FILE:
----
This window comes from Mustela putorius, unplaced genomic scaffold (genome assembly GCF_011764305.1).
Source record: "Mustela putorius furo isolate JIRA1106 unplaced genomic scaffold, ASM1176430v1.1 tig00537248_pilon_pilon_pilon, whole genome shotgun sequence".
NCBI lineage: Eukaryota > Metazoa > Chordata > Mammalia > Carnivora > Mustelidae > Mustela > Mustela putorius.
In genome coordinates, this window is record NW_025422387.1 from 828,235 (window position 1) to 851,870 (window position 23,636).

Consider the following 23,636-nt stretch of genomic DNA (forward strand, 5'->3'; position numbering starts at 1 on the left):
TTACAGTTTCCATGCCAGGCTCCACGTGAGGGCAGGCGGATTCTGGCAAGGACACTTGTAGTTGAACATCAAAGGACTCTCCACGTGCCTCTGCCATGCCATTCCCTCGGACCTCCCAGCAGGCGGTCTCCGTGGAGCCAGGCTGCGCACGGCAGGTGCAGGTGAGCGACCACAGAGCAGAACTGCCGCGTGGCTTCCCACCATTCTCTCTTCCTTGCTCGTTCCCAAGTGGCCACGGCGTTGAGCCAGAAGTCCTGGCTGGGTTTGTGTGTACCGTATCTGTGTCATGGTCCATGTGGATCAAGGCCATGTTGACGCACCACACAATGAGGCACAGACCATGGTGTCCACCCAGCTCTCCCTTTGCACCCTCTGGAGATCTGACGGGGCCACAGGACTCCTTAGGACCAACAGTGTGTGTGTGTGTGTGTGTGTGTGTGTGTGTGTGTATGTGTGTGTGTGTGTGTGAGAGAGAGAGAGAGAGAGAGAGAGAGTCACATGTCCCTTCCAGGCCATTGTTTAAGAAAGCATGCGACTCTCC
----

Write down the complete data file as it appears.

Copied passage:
This window comes from Mustela putorius, unplaced genomic scaffold (genome assembly GCF_011764305.1).
Source record: "Mustela putorius furo isolate JIRA1106 unplaced genomic scaffold, ASM1176430v1.1 tig00537248_pilon_pilon_pilon, whole genome shotgun sequence".
NCBI lineage: Eukaryota > Metazoa > Chordata > Mammalia > Carnivora > Mustelidae > Mustela > Mustela putorius.
In genome coordinates, this window is record NW_025422387.1 from 828,235 (window position 1) to 851,870 (window position 23,636).

Consider the following 23,636-nt stretch of genomic DNA (forward strand, 5'->3'; position numbering starts at 1 on the left):
TTACAGTTTCCATGCCAGGCTCCACGTGAGGGCAGGCGGATTCTGGCAAGGACACTTGTAGTTGAACATCAAAGGACTCTCCACGTGCCTCTGCCATGCCATTCCCTCGGACCTCCCAGCAGGCGGTCTCCGTGGAGCCAGGCTGCGCACGGCAGGTGCAGGTGAGCGACCACAGAGCAGAACTGCCGCGTGGCTTCCCACCATTCTCTCTTCCTTGCTCGTTCCCAAGTGGCCACGGCGTTGAGCCAGAAGTCCTGGCTGGGTTTGTGTGTACCGTATCTGTGTCATGGTCCATGTGGATCAAGGCCATGTTGACGCACCACACAATGAGGCACAGACCATGGTGTCCACCCAGCTCTCCCTTTGCACCCTCTGGAGATCTGACGGGGCCACAGGACTCCTTAGGACCAACAGTGTGTGTGTGTGTGTGTGTGTGTGTGTGTGTGTGTATGTGTGTGTGTGTGTGTGAGAGAGAGAGAGAGAGAGAGAGAGAGTCACATGTCCCTTCCAGGCCATTGTTTAAGAAAGCATGCGACTCTCC